Splinters in the Body of God

When I heard my brother-in-law was dead, I thought my sister had probably done it. Apparently I was the only one who thought so, because my sister, an aggressively born-again Christian, is a Perfect Person. A martyr. St. Hayley. I recalled a conversation we’d had years ago, when I’d been needling her about her newfound identity, reminding her of all the things she couldn’t do.
“No more adultery,” I said, although as far as I knew she’d never been unfaithful to that unfaithful

“True,” she’d remarked.

“No more lying. Not even tiny social lies. You’ll have to tell everybody the plain, unvarnished truth. No more friends.”

“That’s not true,” she’d said. “There’s a wider truth we must be faithful to. It’s spiritual dishonesty we have to fear. Spiritual dishonesty is a splinter in the body of God.”
Hear that? I call that “Jesuitical”. That kind of “I know better” reasoning can justify anything. My husband talks like that, but he’s a lawyer. He says there’s no truth, only juries.
“How about justice?” I’d demanded and she smiled at me with that superior smile.
“God’s in charge of justice.”

See? A person like that could justify murder! Then she made it worse by talking about how there’s always both forgiveness for sin and sin. If you can be forgiven at the last minute, no matter what you’ve done, can’t you ultimately get away with anything? It bothers me because it’s so obvious, but I can’t get anyone to agree.

“Think she did it?” I asked my husband.

“Hayley? She’d have to stand in line,” Simon.snorted. “Plenty of people had a bigger motive than she did.”

That wasn’t true. There was all that insurance money, plus she’d had to live with him every day. The screaming, the vomiting, the violence. Dave was a piece of work. Now she was free to do whatever she wanted. Sell the house, take a cruise, live abroad. Of course by her lights she couldn’t have sex without marrying someone, but maybe that doesn’t matter either, with forgiveness shimmering eternally on the horizon. On the other hand, that kind of money brings parasites. I’ve heard women in abusive relationships are closet masochists. Right out of the frying pan and into the fire.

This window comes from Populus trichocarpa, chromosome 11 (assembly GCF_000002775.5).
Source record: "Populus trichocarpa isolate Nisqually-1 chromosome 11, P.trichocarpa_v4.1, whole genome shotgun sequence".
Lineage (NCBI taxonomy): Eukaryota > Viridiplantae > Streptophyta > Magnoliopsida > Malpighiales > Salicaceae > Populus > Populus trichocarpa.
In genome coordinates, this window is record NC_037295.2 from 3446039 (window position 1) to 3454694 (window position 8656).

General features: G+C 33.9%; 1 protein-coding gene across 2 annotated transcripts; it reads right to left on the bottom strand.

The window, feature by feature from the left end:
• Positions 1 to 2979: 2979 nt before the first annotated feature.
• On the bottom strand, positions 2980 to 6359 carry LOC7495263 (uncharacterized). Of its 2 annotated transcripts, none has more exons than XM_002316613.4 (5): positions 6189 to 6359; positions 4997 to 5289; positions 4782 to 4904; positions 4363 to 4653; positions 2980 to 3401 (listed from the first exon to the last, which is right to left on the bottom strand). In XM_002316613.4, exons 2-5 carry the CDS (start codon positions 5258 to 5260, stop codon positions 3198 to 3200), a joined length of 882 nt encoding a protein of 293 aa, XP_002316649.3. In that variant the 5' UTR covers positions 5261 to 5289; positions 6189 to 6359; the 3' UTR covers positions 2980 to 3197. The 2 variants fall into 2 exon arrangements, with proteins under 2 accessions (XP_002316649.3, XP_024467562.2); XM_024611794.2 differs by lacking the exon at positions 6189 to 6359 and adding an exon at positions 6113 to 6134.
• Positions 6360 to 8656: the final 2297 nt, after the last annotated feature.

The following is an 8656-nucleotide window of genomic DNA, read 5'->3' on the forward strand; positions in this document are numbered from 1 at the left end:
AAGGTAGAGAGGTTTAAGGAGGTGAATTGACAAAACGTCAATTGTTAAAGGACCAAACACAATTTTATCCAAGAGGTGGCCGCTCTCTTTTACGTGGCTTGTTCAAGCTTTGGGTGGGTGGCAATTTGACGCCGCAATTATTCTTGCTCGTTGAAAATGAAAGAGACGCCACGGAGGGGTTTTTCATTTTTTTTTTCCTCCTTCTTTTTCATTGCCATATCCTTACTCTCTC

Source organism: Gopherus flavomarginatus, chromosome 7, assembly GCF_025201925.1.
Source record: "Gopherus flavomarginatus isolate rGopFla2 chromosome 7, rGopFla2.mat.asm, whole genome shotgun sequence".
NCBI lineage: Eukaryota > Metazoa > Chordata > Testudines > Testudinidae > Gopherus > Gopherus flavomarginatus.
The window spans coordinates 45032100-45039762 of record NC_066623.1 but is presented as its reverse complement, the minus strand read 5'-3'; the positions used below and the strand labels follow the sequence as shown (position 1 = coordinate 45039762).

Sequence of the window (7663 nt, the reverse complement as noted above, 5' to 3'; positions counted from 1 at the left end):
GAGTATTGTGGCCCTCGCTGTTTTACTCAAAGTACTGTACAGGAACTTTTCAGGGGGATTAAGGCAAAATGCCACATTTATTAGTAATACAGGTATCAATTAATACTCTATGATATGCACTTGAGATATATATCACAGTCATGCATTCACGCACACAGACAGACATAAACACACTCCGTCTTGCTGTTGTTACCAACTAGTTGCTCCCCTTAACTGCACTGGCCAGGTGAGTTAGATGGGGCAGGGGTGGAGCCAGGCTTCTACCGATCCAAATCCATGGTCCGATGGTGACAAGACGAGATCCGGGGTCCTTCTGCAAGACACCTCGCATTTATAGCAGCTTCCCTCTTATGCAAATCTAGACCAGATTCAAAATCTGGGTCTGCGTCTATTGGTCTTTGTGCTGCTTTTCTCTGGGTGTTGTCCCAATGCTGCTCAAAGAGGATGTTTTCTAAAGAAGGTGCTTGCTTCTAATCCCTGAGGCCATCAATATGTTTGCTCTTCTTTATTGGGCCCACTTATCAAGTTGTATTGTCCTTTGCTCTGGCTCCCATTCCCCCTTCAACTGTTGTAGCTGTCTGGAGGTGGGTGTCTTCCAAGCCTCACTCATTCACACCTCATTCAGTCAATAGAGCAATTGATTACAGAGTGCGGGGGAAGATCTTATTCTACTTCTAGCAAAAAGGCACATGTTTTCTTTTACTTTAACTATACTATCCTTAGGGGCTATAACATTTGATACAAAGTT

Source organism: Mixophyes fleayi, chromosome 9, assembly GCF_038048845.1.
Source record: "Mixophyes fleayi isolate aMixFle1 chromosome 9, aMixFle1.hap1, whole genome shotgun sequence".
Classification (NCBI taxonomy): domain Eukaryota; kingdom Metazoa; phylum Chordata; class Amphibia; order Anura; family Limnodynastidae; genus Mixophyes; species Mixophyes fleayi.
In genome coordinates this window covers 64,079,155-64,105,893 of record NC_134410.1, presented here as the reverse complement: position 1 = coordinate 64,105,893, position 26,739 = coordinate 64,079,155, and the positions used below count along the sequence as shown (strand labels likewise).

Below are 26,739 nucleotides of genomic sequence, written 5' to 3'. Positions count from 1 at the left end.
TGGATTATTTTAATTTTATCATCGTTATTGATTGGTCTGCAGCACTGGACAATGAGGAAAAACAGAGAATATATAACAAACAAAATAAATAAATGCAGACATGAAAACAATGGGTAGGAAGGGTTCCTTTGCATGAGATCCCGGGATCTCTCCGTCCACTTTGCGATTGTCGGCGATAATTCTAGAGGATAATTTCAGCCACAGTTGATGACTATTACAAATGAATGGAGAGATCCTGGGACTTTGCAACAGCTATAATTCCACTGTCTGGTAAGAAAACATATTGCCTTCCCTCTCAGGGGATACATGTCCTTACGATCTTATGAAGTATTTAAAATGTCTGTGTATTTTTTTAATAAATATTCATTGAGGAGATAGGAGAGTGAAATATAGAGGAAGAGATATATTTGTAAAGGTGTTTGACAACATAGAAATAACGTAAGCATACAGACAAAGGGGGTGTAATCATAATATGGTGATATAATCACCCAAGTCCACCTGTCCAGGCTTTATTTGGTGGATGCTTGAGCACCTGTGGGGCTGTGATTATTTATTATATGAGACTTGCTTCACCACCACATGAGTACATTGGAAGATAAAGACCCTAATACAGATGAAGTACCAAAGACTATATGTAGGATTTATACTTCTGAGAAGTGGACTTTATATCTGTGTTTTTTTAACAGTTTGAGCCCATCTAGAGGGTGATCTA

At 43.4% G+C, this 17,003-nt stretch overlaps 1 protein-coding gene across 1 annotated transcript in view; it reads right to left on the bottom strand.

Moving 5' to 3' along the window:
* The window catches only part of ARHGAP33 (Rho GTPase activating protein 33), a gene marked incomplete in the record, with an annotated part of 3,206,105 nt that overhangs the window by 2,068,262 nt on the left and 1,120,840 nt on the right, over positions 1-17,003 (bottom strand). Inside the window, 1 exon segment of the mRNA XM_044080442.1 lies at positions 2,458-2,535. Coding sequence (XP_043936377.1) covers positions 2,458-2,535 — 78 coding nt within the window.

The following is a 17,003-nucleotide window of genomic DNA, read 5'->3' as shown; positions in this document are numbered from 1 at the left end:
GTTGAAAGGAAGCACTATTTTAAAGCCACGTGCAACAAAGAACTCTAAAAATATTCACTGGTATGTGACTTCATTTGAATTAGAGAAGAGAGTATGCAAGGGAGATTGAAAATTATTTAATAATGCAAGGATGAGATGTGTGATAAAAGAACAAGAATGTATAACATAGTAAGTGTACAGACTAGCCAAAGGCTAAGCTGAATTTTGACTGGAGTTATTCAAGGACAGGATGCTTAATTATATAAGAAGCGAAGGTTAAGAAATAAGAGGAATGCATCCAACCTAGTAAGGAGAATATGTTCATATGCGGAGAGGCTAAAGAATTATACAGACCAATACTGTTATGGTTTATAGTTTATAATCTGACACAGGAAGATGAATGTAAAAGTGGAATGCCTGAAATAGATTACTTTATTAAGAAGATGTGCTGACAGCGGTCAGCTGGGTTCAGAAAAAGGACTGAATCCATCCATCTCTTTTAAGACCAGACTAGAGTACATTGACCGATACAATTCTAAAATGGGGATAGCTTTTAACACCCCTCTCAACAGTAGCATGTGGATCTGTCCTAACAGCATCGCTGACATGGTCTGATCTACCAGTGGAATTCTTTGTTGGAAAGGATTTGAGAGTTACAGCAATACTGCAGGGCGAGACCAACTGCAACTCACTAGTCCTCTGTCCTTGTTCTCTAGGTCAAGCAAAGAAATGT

“If she did it, would you defend her?” I asked my husband.

“Nah,” he said, knotting his tie. Busy guy. Always on his way to somewhere, looking like a fashion plate as always. “Shouldn’t have a relative for a client.” He considered. “Unless she couldn’t get anybody else.”

“If I murdered you, would Al defend me?” I teased.

“That would be tougher.” He laughed. “You wouldn’t be ridding the world of an incubus, you’d be robbing the universe of a first class litigator.”

He has an answer for everything. Litigators “She did it,” I said. “I know.”I don’t know why I kept after him. Maybe I have to.because it’s so rare that when he looks at me, he’s thinking
thoughts with me in them.“I doubt she’d have the strength,” he told
me. “Somebody gave Dave’s head a pretty good pop.”

“So she hired someone. Of course she’d be in that person’s power forever.” Masochistic, right?
“Or somebody did her a favor,” my husband returned. “Danger invites rescue. You think chivalry is dead?”

He’s supposed to be the cynical one!

At the funeral I searched Hayley’s face. I don’t know what I expected to see. The Mark of Cain? What I did see was a person tired and worn, who hadn’t been sleeping. No makeup, hair a mess, black jacket and white skirt — at a funeral? She looked more the way she looked when Dave was acting up. Of course maybe getting your head bashed in behind a bar is the ultimate act-up.
She gave me a hug. Can’t ask a person if they’re a killer, not in the receiving line. I was forced to move on. After the receiving line she rushed upstairs. I saw a friend of hers from Al Anon take up a plate of food and what looked like a glass of wine. Why not? She wasn’t the one with the problem.